As expected of global brands such as McDonald's, the company requires interested franchisees to satisfy specific requirements before being awarded a store. For example, McDonald's stores in the USA must be "located in a corner or corner wrap with a signage on two major streets and/or signalized intersection" (Corporate McDonald's, 2016). Other requirements include: Background checks and interviews of interested investors, proof of ability and resources, cash from non-borrowed resources, and proof of experience as a McDonald's crew member (Corporate McDonald's, 2016). Franchisees are allowed to own multiple stores as long as they meet those requirements.
Historically, McDonald's growth in the 1960s was often attributed to the urbanization of the US market through developments in automobile and highway systems (Nicolaides & Wiese, 2017). Equipped with better modes of transportation, more customers were able to eat out and access drive-through services while on highways. This meant good business for McDonald's whose stores were often located in areas such as these. To cater to a growing customer base, it was important for McDonald's stores to prepare menu items as quickly as possible while maintaining prices at affordable levels. Through the system, they were able to do so while also providing identical burgers, fries and beverage menu items to various types of customers all over the world. Consistently, store layout and designs also followed a "First In, First Out" theme related to quick customer turnover. Store furniture was made of plastic and is small in size to maximize restaurant space and foot traffic. However, changing consumer trends have pushed McDonald's to start investing in more comfortable furniture for slower-eating customers. Especially in Europe where customers are seen as slow eaters than Americans, plastic chairs have been replaced with leather covered seats to make eating more comfortable (Patenaude, 2016). Other types of entertainment like free Wi-Fi and flat screen TVs were also introduced in stores (Appendix Figures A1-A4).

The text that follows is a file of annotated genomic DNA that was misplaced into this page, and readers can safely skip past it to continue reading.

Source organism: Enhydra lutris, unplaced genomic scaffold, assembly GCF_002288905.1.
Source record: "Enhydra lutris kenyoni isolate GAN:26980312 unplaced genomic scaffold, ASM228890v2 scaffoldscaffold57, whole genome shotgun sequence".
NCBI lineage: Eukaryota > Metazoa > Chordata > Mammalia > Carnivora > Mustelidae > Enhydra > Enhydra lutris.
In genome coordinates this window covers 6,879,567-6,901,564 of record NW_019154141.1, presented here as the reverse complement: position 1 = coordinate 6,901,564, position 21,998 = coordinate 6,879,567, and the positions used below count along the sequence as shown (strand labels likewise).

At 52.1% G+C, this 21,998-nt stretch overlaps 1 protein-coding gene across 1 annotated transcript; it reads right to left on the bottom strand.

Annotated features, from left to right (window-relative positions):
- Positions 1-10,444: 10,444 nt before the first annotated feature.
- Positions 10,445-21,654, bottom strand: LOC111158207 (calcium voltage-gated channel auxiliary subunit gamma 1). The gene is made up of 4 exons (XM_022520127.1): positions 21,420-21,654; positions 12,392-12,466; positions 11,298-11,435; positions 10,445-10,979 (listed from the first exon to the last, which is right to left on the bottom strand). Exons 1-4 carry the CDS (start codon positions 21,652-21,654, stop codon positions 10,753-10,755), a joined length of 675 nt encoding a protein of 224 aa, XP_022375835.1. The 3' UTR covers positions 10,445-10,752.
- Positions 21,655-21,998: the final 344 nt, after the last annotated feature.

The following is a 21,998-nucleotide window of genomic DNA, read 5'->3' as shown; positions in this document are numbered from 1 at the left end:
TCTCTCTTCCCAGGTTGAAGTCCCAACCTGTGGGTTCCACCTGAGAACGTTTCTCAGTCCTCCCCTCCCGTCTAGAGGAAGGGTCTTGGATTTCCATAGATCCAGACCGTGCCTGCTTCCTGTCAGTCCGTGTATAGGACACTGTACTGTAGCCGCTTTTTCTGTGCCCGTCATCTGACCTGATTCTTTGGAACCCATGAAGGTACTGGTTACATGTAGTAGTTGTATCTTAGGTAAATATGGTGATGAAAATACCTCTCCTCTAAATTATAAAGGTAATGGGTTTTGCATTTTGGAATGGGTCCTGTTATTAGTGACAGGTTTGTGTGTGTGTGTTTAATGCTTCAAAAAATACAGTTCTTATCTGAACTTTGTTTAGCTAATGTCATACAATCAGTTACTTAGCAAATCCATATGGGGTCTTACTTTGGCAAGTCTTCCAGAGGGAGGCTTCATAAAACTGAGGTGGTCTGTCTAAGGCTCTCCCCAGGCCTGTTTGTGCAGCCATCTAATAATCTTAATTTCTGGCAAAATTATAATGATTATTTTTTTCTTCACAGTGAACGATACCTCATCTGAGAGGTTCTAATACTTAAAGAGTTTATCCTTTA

On top of their standard food operations, McDonald's has been successful in positioning itself as an affordable coffee provider through its McCafe brand. McCafe was first conceptualized by a local Australian licensee in 1993. The licensee added additional coffee equipment into regular kitchen areas to sell hot coffee to breakfast customers. The initiative was later picked up by the company's local Regional Corporate Team who aggressively expanded the coffee operations in Australia. By 2003, McCafe was the largest coffee shop brand in Australia and New Zealand (Balmer, 2014). Outside of Australia, the first McCafe store was opened in the US and some parts of Europe around the early 2000s (McDonald's, 2001). Over the years, McCafe as a brand has since become one of the biggest in the world (Table 2). This growth may be attributed to the company's initiatives to introduce McCafe as stand-alone stores and even having some regular franchises bake pastries in-house (Patten, 2016). McDonald's Corporation has also started requiring franchisees to purchase new equipment for espresso machines (worth US $12,000) to keep up with new items on their McCafe menus (Close, 2016).
Through the company's system, McDonald's is able to operate a vast global network of individual franchisees while still maintaining a strong brand image. As of 2018, McDonald's operates in over 100 countries where 93% of stores are owned by individual franchisees (McDonald's, 2018). Before 2015, their global franchisee network was segmented based on geographical proximity. In 2015, the company pursued a change in strategy which included organization restructuring and changes in market segmentation. Market segments of McDonald's stores are shown in Table 3.
History and Global Expansion
Almost a decade after its establishment, McDonald's first expanded into foreign markets through developmental franchise agreements in the Caribbean and Canada in the 1960s (Ahlers et al., 2017). This was the same period where Ray Kroc bought out the business from the McDonald brothers, who were skeptical of expansion outside the already successful US market. Now with full control of the business, Ray Kroc pursued aggressive global expansion initiatives. Under his leadership, the company pursued further expansion in Europe through joint venture agreements. The first European McDonald's...